To reduce the amount of debris being walked into your building and causing a slip risk, you should also be organising for your external paths and walkways to be cleared of snow and ice whenever necessary. You should also ensure that these areas are gritted when needed.

Working in cold environments

Working outside in cold temperatures and conditions such as heavy snow, wind and rain can cause a number of harmful conditions and injuries, such as hypothermia and frostbite. It can also increase the likelihood of colds and the flu being spread throughout your workplace. This is because the germs that cause them thrive in low temperatures, and exposure to cold temperatures in winter can weaken our immune systems.

To keep industrial and construction workers protected from the elements, you should ensure that the high visibility (or other protective workwear) you supply them with have built-in features to keep them warm and dry. This is why our high visibility garments have heavy-duty zips, which are reinforced with a press stud overlap to limit wind chill effect. The Hi Viz Soft Shell Jacket from our Glow Gear range is also lined with three layers of softshell fleece to ensure it is both showerproof and windproof.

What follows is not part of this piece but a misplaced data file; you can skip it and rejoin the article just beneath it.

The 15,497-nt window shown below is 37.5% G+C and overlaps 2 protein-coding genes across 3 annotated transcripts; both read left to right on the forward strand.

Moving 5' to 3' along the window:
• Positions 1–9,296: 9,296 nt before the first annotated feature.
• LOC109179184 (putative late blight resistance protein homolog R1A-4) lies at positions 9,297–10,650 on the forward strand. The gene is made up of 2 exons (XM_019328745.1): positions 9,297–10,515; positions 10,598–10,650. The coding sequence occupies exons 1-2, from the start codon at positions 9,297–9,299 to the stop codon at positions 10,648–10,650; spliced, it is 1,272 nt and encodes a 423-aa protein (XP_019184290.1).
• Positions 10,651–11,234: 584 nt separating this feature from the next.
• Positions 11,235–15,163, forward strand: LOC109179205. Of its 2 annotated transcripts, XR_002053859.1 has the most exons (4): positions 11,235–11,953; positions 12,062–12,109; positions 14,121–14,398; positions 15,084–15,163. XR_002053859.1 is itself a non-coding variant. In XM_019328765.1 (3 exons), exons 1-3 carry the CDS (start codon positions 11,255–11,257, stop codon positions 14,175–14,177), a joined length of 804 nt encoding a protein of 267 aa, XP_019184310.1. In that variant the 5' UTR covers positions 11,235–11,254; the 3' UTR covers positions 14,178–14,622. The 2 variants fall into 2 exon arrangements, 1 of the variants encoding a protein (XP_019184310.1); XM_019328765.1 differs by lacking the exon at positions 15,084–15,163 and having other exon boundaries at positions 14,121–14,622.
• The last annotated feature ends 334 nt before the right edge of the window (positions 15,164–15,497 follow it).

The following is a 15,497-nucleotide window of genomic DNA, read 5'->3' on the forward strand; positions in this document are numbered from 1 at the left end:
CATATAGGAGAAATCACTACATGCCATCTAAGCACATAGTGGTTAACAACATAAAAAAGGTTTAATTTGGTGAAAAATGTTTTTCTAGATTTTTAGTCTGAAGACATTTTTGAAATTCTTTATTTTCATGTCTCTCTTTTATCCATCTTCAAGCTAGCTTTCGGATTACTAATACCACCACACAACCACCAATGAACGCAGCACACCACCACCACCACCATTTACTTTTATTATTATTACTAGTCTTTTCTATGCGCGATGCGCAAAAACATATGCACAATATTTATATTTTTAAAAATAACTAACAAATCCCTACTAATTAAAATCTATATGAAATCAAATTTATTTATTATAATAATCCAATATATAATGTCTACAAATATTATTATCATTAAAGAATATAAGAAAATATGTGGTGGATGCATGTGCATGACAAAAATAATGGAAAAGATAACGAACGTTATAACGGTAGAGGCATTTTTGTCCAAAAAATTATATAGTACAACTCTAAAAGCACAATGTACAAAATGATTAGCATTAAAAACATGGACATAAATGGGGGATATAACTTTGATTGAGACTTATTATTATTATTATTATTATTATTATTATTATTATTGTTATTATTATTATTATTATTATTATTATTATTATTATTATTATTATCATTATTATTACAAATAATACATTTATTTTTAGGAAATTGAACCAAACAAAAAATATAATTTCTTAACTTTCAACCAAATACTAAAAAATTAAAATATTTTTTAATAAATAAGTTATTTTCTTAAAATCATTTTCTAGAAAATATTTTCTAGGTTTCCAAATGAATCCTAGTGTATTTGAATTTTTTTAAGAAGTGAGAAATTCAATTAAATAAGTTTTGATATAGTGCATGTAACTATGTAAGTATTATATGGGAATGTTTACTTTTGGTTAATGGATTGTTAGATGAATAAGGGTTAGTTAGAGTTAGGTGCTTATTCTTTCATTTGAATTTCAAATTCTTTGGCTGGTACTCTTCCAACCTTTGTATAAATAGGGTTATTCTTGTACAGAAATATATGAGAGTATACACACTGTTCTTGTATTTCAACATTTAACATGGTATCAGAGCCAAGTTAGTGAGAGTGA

As an employer, you can also take steps to prevent hypothermia, frostbite and other cold injuries from affecting your employees by adjusting working schedules in line with the changing weather conditions, providing them with wear gloves, hats and hoods, and ensuring they’re given access to a supply of hot drinks and warm food when working outdoors. You should also provide your staff with training on the symptoms of frostbite and hypothermia to look out for. Cold, flu and dehydration in offices

In a similar vein, you should educate your workplace on how to prevent the common cold and the flu from spreading. Although these viruses won’t be too harmful to most people, the flu can be dangerous if you’re pregnant, over 65, or suffer from a long-term medical condition (such as diabetes). Colds and the flu are also the most common reason for staff taking sick leave, which costs your business money.